Multi-phase coronary magnetic resonance angiography using a 3D cones trajectory

  • Holden H Wu
  • Bob S Hu
  • Dwight G Nishimura
  • Michael V McConnell
Open Access
Poster presentation
  • 893 Downloads

Keywords

Right Coronary Artery Cardiac Phasis Coronary Magnetic Resonance Angiography Coronary Magnetic Resonance Navigator Gating 

Introduction

3D whole-heart free-breathing coronary MRA simplifies prescription effort, requires less patient cooperation, and supports retrospective reformats at arbitrary planes. However, this technique can require long scan times and must account for respiratory and cardiac motion.

Purpose

To reduce the scan time and improve the motion robustness for 3D whole-heart free-breathing coronary MRA by using the 3D cones readout trajectory (Fig. 1) [1, 2] combined with 2D spiral navigators and resolving multiple cardiac phases.
Figure 1

The 3D cones trajectory covers a spherical volume in k-space with a series of nested conical surfaces. Each surface is sampled by spiraling readouts that start from the center of k-space.

Methods

Axial slabs covering the whole heart were imaged on a GE Signa 1.5 T Excite system using a surface coil. Following detection of the cardiac trigger and delay TD (Fig. 2), a 2D sagittal spiral navigator image (3-mm resolution) containing the left ventricle was acquired for respiratory motion tracking. Ten catalyzation cycles were then played out to establish the steady state for 3D cones imaging, which was implemented in an alternating-TR SSFP sequence (TRtotal = 5.5 ms) [3] to achieve fat suppression and blood-myocardium contrast. The 3D cones trajectory in this experiment supported a FOV of 24x24x16 cm3 and resolution of 1.2x1.2x1.25 mm3 using 8942 readouts (3-fold acceleration vs. 3D Cartesian), where 18 readouts were acquired per segment (100 ms) and repeated for 2 cardiac phases each heartbeat. Scan time for a single pass was 497 heartbeats and 2 passes were acquired to support retrospective navigator gating (+/-1.5 mm S/I window). Accepted readouts were corrected for 2D displacement (S/I and A/P) and used for 3D gridding reconstruction. The acquisition scheduling scheme supported sliding window reconstruction of multiple intermediate cardiac phases.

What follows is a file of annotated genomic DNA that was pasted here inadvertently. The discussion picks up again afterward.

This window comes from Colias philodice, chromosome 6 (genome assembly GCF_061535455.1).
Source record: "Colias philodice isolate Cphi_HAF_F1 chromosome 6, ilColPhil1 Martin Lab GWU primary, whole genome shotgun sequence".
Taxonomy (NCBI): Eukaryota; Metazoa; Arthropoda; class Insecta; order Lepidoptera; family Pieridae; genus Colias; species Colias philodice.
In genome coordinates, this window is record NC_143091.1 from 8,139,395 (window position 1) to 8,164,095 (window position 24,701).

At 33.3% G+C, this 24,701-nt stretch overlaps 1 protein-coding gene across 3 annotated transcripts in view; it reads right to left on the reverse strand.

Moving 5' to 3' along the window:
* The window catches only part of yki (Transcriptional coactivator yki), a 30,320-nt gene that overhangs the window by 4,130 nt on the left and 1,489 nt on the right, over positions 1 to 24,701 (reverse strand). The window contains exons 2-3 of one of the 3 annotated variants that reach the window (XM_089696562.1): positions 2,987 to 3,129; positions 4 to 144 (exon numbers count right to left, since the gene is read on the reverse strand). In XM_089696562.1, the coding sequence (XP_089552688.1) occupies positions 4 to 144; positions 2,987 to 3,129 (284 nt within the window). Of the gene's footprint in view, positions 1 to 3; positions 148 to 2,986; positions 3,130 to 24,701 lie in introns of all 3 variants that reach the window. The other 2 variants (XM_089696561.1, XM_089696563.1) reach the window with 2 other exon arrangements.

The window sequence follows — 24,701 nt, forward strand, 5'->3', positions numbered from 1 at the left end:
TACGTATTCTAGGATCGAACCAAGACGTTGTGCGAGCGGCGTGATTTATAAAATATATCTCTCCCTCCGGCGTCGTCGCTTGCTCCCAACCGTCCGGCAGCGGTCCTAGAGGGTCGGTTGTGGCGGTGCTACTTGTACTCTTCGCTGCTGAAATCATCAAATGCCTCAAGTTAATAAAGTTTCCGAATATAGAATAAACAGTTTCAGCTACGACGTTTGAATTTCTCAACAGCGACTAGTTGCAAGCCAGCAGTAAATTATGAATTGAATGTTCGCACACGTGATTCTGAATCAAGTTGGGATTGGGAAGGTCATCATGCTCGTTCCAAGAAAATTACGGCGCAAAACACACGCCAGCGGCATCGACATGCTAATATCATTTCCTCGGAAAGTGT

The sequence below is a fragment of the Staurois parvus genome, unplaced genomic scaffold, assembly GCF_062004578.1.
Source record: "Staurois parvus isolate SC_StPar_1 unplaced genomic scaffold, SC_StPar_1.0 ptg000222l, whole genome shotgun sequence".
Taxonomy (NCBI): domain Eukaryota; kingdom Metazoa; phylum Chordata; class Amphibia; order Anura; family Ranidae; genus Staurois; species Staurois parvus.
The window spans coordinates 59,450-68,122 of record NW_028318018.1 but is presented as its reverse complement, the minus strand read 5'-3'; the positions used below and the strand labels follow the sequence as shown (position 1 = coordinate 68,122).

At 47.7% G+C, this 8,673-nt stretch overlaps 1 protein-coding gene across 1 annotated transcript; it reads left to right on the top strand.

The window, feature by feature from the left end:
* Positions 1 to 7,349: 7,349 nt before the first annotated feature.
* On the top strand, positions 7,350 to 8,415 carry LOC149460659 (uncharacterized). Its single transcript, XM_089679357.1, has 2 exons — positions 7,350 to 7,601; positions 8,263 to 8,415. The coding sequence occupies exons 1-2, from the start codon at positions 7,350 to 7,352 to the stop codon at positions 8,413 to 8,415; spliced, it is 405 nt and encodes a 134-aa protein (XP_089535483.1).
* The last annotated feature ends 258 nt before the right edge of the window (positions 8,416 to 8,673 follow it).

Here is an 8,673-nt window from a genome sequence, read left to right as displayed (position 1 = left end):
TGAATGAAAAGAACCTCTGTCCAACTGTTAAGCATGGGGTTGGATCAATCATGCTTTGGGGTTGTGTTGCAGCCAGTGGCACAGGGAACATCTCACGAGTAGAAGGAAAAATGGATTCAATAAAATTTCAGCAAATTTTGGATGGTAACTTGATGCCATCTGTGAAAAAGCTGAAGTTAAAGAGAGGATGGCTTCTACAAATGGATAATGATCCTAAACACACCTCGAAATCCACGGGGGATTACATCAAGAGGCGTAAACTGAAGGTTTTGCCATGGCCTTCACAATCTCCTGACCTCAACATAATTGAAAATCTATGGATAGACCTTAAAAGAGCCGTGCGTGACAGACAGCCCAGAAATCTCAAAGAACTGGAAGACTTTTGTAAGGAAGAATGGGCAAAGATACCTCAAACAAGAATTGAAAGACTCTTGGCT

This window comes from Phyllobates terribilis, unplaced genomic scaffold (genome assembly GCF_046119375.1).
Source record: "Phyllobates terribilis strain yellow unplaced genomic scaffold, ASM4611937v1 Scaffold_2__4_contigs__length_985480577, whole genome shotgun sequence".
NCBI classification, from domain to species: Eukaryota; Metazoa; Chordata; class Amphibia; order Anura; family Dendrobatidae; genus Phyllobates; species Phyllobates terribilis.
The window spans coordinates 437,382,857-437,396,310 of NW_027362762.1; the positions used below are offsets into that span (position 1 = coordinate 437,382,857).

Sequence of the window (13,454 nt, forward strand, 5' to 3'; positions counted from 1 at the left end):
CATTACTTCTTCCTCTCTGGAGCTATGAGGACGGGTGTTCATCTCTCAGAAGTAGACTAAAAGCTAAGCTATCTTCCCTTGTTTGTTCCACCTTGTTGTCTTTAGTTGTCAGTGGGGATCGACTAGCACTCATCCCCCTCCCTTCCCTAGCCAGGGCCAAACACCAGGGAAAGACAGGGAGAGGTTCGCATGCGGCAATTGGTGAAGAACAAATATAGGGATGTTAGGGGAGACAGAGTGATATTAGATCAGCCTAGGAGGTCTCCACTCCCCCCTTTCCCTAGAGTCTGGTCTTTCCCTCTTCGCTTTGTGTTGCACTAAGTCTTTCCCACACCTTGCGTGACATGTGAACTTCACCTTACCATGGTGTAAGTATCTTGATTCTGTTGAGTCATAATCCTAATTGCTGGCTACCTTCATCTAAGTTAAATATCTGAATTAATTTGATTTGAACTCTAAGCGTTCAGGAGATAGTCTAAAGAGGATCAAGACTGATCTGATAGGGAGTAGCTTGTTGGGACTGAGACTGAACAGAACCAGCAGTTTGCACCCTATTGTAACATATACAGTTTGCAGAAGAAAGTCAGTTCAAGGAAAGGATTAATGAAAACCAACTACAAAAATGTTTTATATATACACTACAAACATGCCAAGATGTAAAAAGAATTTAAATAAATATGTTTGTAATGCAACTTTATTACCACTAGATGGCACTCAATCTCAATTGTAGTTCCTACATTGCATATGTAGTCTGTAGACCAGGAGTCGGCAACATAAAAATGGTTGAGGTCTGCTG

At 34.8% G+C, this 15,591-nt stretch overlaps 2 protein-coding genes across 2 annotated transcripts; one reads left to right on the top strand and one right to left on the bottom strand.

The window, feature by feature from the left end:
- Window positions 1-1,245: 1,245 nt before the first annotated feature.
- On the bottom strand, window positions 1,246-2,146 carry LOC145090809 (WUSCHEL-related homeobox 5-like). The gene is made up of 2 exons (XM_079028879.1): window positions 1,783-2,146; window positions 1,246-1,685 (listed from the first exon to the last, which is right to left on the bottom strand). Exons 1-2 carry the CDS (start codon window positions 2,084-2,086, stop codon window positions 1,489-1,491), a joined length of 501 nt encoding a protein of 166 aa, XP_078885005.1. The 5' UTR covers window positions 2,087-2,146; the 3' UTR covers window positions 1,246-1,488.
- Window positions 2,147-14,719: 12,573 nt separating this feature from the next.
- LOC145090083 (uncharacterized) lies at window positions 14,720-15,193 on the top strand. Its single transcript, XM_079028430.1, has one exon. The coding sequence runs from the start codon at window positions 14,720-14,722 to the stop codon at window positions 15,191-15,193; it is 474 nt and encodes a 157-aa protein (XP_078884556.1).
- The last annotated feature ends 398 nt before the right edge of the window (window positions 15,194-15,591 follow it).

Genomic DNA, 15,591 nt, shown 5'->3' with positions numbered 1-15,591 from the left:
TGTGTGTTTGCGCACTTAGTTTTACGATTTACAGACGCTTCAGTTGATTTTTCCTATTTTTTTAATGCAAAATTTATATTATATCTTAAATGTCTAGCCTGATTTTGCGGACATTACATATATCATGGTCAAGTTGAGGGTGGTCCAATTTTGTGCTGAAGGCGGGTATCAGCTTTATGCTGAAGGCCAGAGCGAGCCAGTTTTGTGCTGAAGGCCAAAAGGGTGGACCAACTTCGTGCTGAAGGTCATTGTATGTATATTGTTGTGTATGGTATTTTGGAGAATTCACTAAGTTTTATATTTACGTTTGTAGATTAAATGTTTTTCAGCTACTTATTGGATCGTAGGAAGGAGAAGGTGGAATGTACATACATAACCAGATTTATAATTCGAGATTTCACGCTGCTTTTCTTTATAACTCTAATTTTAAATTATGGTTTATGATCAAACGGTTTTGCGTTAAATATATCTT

Figure 2

Triggered pulse sequence. TD: delay to start of diastole, D: dummy cycles for navigator imaging, NAV: 2D spiral navigator, C: catalyzation cycles for 3D cones imaging, IMG: 3D cones acquisition for one cardiac phase.

Results

Fig. 3 shows an axial slice containing the right coronary artery (RCA) obtained from one healthy volunteer, reconstructed at the two fully-resolved cardiac phases and one intermediate phase. The RCA sharpens significantly as the cardiac cycle progresses from phase 1 to 2.
Figure 3

Axial slice containing the RVA after navigator gating and correction for 2D displacement. Shown are the two resolved cardiac phases and an intermediate phase obtained from sliding window reconstruction. In this case, the RCA (arrow) sharpens as the cardiac cycle progresses from phase 1 to 2.

Conclusions

The 3D cones whole-heart free-breathing coronary MRA technique reduces scan time and improves robustness to motion. 2D navigator images directly measure respiratory motion of the heart and provide robust motion correction even without navigator gating. Multiple resolved cardiac phases provide robustness to the initial choice of TD and subsequent heart-rate variations. Additional cardiac phases can be acquired to optimize the visualization of the left and right coronary trees, which may have different quiescent periods.

References

  1. 1.
    Gurney PT, et al: MRM. 2006, 55: 575-582.CrossRefPubMedGoogle Scholar
  2. 2.
    Gurney PT: PhD Thesis. 2007, Stanford UniversityGoogle Scholar
  3. 3.
    Leupold J, et al: MRM. 2006, 55: 557-565.CrossRefPubMedGoogle Scholar

Copyright information

© Wu et al; licensee BioMed Central Ltd. 2011

This article is published under license to BioMed Central Ltd. This is an open access article distributed under the terms of the Creative Commons Attribution License (http://creativecommons.org/licenses/by/2.0), which permits unrestricted use, distribution, and reproduction in any medium, provided the original work is properly cited.

Authors and Affiliations

  • Holden H Wu
    • 1
  • Bob S Hu
    • 2
  • Dwight G Nishimura
    • 1
  • Michael V McConnell
    • 1
  1. 1.Stanford UniversityStanfordUSA
  2. 2.Palo Alto Medical FoundationPalo AltoUSA

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